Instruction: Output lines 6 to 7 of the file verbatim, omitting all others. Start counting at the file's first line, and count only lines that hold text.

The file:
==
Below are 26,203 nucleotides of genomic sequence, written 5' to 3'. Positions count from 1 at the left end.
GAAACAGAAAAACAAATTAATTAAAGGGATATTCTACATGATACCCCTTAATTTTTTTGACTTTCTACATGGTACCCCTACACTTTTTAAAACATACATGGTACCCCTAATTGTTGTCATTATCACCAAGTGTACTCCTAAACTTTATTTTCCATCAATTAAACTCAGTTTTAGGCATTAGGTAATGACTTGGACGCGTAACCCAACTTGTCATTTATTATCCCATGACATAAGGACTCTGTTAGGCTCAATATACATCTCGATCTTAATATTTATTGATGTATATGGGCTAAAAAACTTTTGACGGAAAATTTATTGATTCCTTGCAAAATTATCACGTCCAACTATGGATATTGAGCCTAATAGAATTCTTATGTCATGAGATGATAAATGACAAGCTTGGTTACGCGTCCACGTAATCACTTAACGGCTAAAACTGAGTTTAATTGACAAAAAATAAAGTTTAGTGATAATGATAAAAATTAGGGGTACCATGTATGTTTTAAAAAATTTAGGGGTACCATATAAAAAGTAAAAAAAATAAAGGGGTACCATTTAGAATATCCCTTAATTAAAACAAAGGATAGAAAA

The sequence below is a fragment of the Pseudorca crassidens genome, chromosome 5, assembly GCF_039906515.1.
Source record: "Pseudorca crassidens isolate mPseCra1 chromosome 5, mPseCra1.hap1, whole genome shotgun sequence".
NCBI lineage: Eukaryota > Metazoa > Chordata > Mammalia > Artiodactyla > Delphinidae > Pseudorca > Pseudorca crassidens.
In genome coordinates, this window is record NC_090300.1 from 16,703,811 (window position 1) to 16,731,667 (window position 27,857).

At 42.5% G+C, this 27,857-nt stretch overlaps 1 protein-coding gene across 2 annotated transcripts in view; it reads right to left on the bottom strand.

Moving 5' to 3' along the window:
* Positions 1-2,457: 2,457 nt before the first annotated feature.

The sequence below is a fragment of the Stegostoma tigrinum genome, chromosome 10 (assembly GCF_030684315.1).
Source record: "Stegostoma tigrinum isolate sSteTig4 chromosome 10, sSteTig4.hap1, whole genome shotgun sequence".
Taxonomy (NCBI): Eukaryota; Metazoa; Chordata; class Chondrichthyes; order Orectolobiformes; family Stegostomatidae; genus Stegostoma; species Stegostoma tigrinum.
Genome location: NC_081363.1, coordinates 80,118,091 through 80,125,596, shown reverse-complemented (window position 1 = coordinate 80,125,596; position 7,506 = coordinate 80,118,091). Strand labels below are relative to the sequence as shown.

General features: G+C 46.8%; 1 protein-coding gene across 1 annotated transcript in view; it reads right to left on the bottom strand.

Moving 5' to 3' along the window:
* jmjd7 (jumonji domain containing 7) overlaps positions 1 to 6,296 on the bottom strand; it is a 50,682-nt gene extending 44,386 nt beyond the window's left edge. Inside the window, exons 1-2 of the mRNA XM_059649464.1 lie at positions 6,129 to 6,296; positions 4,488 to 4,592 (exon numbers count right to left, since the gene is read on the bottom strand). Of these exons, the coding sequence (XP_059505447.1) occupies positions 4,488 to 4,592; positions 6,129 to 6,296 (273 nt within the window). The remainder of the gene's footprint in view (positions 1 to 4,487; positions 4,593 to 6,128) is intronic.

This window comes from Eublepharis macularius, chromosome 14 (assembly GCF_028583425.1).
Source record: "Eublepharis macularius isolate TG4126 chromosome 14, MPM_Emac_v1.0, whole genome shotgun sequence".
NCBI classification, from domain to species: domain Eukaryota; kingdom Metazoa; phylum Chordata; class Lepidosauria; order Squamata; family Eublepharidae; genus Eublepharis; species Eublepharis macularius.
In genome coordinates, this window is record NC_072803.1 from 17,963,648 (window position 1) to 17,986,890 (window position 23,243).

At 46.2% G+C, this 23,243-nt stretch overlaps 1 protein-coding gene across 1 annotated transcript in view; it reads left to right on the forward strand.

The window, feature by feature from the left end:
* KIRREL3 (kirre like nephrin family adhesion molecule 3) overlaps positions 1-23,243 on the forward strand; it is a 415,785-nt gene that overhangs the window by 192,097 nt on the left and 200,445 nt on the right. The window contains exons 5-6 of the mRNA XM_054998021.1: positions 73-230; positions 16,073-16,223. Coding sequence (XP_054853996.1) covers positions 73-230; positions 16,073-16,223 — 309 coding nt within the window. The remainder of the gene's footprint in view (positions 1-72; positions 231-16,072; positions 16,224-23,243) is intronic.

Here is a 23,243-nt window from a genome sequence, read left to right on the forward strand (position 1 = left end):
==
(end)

In genome coordinates, this window is record NC_090300.1 from 16,703,811 (window position 1) to 16,731,667 (window position 27,857).

At 42.5% G+C, this 27,857-nt stretch overlaps 1 protein-coding gene across 2 annotated transcripts in view; it reads right to left on the bottom strand.